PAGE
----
New Voting Members Rotated Into Federal Reserve Committee

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The Federal Reserve committee that sets the national interest rate recently gained four new voters.

This particular committee is made up of the board of governors, which holds seven seats, and five presidents of regional Fed banks. Four out of those five general banks rotate every year. The fifth regional bank, New York, has a permanent seat on the voting committee. Currently, there are also two vacancies in the board of governors.

The presidents of regional banks in Cleveland, Philadelphia, Dallas and Minneapolis will rotate into the committee at the beginning of 2020. It is expected that this upcoming rotation will allow for easier consensus in coming meetings when the question of whether to change or maintain the current interest rate is brought up.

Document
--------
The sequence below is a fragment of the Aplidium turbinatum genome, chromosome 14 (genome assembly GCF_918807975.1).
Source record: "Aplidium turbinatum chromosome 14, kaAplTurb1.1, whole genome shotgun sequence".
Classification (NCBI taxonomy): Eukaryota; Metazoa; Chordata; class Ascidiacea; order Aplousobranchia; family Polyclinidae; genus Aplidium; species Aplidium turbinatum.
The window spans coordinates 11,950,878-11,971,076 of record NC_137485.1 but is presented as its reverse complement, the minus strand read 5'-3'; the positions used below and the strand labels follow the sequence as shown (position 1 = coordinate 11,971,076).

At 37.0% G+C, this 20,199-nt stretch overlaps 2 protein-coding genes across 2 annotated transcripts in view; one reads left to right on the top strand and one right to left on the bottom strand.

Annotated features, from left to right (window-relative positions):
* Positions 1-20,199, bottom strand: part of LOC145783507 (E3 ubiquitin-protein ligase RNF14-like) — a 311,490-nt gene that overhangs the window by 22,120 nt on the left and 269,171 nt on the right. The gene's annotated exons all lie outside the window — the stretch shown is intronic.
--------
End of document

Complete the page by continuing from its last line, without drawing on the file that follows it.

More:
“There’s going to be less room for discord now that the Fed has gotten to where it is at,” said Tim Duy, an economics professor at the University of Oregon.

At the last meeting, interest rates were left at its current level, between 1.5% and 1.75%. However, prior to that, it had been cut three times. Although consensus had eventually been reached to make each of those cuts, more divisive perspectives were expressed compared to years prior.

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